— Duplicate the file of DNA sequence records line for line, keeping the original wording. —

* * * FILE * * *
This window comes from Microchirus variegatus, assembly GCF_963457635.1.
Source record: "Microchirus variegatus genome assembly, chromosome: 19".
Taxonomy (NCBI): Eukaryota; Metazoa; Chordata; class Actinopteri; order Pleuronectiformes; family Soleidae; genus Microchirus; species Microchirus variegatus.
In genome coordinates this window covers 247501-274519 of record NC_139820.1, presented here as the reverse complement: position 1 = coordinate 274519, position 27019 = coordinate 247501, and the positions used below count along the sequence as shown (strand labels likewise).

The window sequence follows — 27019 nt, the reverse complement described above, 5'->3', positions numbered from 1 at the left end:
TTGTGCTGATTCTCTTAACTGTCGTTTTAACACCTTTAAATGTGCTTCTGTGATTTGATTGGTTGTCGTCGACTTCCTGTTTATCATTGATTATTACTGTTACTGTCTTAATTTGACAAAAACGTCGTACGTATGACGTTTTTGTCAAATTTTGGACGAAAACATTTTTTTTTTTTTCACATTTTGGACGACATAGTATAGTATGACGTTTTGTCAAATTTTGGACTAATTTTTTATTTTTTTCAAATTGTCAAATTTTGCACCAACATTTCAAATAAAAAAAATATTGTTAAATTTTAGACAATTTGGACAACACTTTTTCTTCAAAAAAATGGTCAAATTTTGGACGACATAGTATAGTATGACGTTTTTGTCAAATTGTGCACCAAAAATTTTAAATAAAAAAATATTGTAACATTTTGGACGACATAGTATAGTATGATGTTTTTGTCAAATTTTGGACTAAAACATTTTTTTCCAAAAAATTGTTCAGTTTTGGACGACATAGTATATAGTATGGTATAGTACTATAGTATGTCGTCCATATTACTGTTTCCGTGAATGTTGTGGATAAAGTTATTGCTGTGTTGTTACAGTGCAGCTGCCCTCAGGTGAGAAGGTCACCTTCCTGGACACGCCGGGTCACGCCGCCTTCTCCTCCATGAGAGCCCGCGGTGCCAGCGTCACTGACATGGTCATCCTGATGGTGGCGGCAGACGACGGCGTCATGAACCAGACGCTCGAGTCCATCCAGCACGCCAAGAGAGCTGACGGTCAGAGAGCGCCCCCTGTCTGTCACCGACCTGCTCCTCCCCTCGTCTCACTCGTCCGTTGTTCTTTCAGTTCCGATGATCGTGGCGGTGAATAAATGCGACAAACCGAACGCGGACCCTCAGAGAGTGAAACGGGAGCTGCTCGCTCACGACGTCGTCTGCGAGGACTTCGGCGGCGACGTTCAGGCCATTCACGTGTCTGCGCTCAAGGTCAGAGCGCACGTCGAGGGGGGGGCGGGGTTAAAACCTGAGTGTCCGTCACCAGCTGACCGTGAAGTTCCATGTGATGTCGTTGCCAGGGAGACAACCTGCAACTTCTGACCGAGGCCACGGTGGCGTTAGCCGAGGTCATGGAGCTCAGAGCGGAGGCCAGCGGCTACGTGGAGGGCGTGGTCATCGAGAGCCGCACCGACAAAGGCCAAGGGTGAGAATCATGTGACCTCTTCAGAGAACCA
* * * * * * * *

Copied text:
This window comes from Microchirus variegatus, assembly GCF_963457635.1.
Source record: "Microchirus variegatus genome assembly, chromosome: 19".
Taxonomy (NCBI): Eukaryota; Metazoa; Chordata; class Actinopteri; order Pleuronectiformes; family Soleidae; genus Microchirus; species Microchirus variegatus.
In genome coordinates this window covers 247501-274519 of record NC_139820.1, presented here as the reverse complement: position 1 = coordinate 274519, position 27019 = coordinate 247501, and the positions used below count along the sequence as shown (strand labels likewise).

The window sequence follows — 27019 nt, the reverse complement described above, 5'->3', positions numbered from 1 at the left end:
TTGTGCTGATTCTCTTAACTGTCGTTTTAACACCTTTAAATGTGCTTCTGTGATTTGATTGGTTGTCGTCGACTTCCTGTTTATCATTGATTATTACTGTTACTGTCTTAATTTGACAAAAACGTCGTACGTATGACGTTTTTGTCAAATTTTGGACGAAAACATTTTTTTTTTTTTCACATTTTGGACGACATAGTATAGTATGACGTTTTGTCAAATTTTGGACTAATTTTTTATTTTTTTCAAATTGTCAAATTTTGCACCAACATTTCAAATAAAAAAAATATTGTTAAATTTTAGACAATTTGGACAACACTTTTTCTTCAAAAAAATGGTCAAATTTTGGACGACATAGTATAGTATGACGTTTTTGTCAAATTGTGCACCAAAAATTTTAAATAAAAAAATATTGTAACATTTTGGACGACATAGTATAGTATGATGTTTTTGTCAAATTTTGGACTAAAACATTTTTTTCCAAAAAATTGTTCAGTTTTGGACGACATAGTATATAGTATGGTATAGTACTATAGTATGTCGTCCATATTACTGTTTCCGTGAATGTTGTGGATAAAGTTATTGCTGTGTTGTTACAGTGCAGCTGCCCTCAGGTGAGAAGGTCACCTTCCTGGACACGCCGGGTCACGCCGCCTTCTCCTCCATGAGAGCCCGCGGTGCCAGCGTCACTGACATGGTCATCCTGATGGTGGCGGCAGACGACGGCGTCATGAACCAGACGCTCGAGTCCATCCAGCACGCCAAGAGAGCTGACGGTCAGAGAGCGCCCCCTGTCTGTCACCGACCTGCTCCTCCCCTCGTCTCACTCGTCCGTTGTTCTTTCAGTTCCGATGATCGTGGCGGTGAATAAATGCGACAAACCGAACGCGGACCCTCAGAGAGTGAAACGGGAGCTGCTCGCTCACGACGTCGTCTGCGAGGACTTCGGCGGCGACGTTCAGGCCATTCACGTGTCTGCGCTCAAGGTCAGAGCGCACGTCGAGGGGGGGGCGGGGTTAAAACCTGAGTGTCCGTCACCAGCTGACCGTGAAGTTCCATGTGATGTCGTTGCCAGGGAGACAACCTGCAACTTCTGACCGAGGCCACGGTGGCGTTAGCCGAGGTCATGGAGCTCAGAGCGGAGGCCAGCGGCTACGTGGAGGGCGTGGTCATCGAGAGCCGCACCGACAAAGGCCAAGGGTGAGAATCATGTGACCTCTTCAGAGAACCA